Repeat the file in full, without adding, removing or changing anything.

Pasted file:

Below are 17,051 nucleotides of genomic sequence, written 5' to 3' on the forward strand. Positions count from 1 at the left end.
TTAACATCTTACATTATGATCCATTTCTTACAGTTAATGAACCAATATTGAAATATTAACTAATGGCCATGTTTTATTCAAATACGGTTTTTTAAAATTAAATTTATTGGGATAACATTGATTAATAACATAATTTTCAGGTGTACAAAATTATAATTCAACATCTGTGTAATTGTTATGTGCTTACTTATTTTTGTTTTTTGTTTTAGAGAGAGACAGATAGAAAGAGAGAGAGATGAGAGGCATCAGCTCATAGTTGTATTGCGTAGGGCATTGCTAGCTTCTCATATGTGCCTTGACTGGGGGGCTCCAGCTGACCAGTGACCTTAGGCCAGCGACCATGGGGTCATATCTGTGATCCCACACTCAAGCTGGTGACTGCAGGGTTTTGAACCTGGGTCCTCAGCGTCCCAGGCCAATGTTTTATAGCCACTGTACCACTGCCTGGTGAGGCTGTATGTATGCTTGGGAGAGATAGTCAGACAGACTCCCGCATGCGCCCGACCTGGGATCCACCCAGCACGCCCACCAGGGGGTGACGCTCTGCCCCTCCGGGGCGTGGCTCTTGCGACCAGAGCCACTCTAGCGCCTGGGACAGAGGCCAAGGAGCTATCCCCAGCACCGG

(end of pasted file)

Below are 17,051 nucleotides of genomic sequence, written 5' to 3' on the forward strand. Positions count from 1 at the left end.
TTAACATCTTACATTATGATCCATTTCTTACAGTTAATGAACCAATATTGAAATATTAACTAATGGCCATGTTTTATTCAAATACGGTTTTTTAAAATTAAATTTATTGGGATAACATTGATTAATAACATAATTTTCAGGTGTACAAAATTATAATTCAACATCTGTGTAATTGTTATGTGCTTACTTATTTTTGTTTTTTGTTTTAGAGAGAGACAGATAGAAAGAGAGAGAGATGAGAGGCATCAGCTCATAGTTGTATTGCGTAGGGCATTGCTAGCTTCTCATATGTGCCTTGACTGGGGGGCTCCAGCTGACCAGTGACCTTAGGCCAGCGACCATGGGGTCATATCTGTGATCCCACACTCAAGCTGGTGACTGCAGGGTTTTGAACCTGGGTCCTCAGCGTCCCAGGCCAATGTTTTATAGCCACTGTACCACTGCCTGGTGAGGCTGTATGTATGCTTGGGAGAGATAGTCAGACAGACTCCCGCATGCGCCCGACCTGGGATCCACCCAGCACGCCCACCAGGGGGTGACGCTCTGCCCCTCCGGGGCGTGGCTCTTGCGACCAGAGCCACTCTAGCGCCTGGGACAGAGGCCAAGGAGCTATCCCCAGCACCGG